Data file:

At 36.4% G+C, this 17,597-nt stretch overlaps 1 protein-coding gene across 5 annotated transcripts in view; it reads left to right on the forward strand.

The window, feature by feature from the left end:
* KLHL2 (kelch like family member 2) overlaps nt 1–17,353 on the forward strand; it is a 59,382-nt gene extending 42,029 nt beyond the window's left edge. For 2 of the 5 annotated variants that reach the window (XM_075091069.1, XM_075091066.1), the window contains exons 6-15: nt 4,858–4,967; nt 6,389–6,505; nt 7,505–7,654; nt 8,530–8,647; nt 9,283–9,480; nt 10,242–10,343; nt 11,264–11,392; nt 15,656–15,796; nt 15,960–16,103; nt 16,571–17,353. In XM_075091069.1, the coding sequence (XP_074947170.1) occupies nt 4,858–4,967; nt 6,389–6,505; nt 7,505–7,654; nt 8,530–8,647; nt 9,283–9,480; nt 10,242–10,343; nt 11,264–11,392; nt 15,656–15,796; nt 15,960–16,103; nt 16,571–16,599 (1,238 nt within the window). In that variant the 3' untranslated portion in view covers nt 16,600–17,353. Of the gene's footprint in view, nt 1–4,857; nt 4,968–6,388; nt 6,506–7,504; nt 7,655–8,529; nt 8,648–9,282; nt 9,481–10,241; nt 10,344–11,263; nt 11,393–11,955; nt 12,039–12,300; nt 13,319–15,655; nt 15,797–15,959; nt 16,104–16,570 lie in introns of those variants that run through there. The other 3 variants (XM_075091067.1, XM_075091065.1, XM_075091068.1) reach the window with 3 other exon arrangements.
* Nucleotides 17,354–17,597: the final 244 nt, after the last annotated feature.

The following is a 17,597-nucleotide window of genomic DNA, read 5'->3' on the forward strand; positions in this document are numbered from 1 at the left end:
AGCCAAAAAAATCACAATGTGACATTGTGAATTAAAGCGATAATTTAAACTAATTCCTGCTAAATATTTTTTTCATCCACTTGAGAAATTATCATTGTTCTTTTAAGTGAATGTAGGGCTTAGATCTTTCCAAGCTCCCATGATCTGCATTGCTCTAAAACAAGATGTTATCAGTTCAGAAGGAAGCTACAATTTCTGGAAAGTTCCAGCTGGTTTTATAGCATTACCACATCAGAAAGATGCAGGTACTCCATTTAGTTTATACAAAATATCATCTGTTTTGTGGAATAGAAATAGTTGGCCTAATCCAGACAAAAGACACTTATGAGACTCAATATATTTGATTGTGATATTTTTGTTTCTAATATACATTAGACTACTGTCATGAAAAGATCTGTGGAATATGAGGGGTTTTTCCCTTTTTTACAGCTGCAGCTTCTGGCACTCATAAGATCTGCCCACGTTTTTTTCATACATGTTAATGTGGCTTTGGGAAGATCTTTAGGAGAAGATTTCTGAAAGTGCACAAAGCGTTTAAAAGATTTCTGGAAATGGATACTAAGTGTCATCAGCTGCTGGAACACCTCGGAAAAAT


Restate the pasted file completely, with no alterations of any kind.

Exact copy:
At 36.4% G+C, this 17,597-nt stretch overlaps 1 protein-coding gene across 5 annotated transcripts in view; it reads left to right on the forward strand.

The window, feature by feature from the left end:
* KLHL2 (kelch like family member 2) overlaps nt 1–17,353 on the forward strand; it is a 59,382-nt gene extending 42,029 nt beyond the window's left edge. For 2 of the 5 annotated variants that reach the window (XM_075091069.1, XM_075091066.1), the window contains exons 6-15: nt 4,858–4,967; nt 6,389–6,505; nt 7,505–7,654; nt 8,530–8,647; nt 9,283–9,480; nt 10,242–10,343; nt 11,264–11,392; nt 15,656–15,796; nt 15,960–16,103; nt 16,571–17,353. In XM_075091069.1, the coding sequence (XP_074947170.1) occupies nt 4,858–4,967; nt 6,389–6,505; nt 7,505–7,654; nt 8,530–8,647; nt 9,283–9,480; nt 10,242–10,343; nt 11,264–11,392; nt 15,656–15,796; nt 15,960–16,103; nt 16,571–16,599 (1,238 nt within the window). In that variant the 3' untranslated portion in view covers nt 16,600–17,353. Of the gene's footprint in view, nt 1–4,857; nt 4,968–6,388; nt 6,506–7,504; nt 7,655–8,529; nt 8,648–9,282; nt 9,481–10,241; nt 10,344–11,263; nt 11,393–11,955; nt 12,039–12,300; nt 13,319–15,655; nt 15,797–15,959; nt 16,104–16,570 lie in introns of those variants that run through there. The other 3 variants (XM_075091067.1, XM_075091065.1, XM_075091068.1) reach the window with 3 other exon arrangements.
* Nucleotides 17,354–17,597: the final 244 nt, after the last annotated feature.

The following is a 17,597-nucleotide window of genomic DNA, read 5'->3' on the forward strand; positions in this document are numbered from 1 at the left end:
AGCCAAAAAAATCACAATGTGACATTGTGAATTAAAGCGATAATTTAAACTAATTCCTGCTAAATATTTTTTTCATCCACTTGAGAAATTATCATTGTTCTTTTAAGTGAATGTAGGGCTTAGATCTTTCCAAGCTCCCATGATCTGCATTGCTCTAAAACAAGATGTTATCAGTTCAGAAGGAAGCTACAATTTCTGGAAAGTTCCAGCTGGTTTTATAGCATTACCACATCAGAAAGATGCAGGTACTCCATTTAGTTTATACAAAATATCATCTGTTTTGTGGAATAGAAATAGTTGGCCTAATCCAGACAAAAGACACTTATGAGACTCAATATATTTGATTGTGATATTTTTGTTTCTAATATACATTAGACTACTGTCATGAAAAGATCTGTGGAATATGAGGGGTTTTTCCCTTTTTTACAGCTGCAGCTTCTGGCACTCATAAGATCTGCCCACGTTTTTTTCATACATGTTAATGTGGCTTTGGGAAGATCTTTAGGAGAAGATTTCTGAAAGTGCACAAAGCGTTTAAAAGATTTCTGGAAATGGATACTAAGTGTCATCAGCTGCTGGAACACCTCGGAAAAAT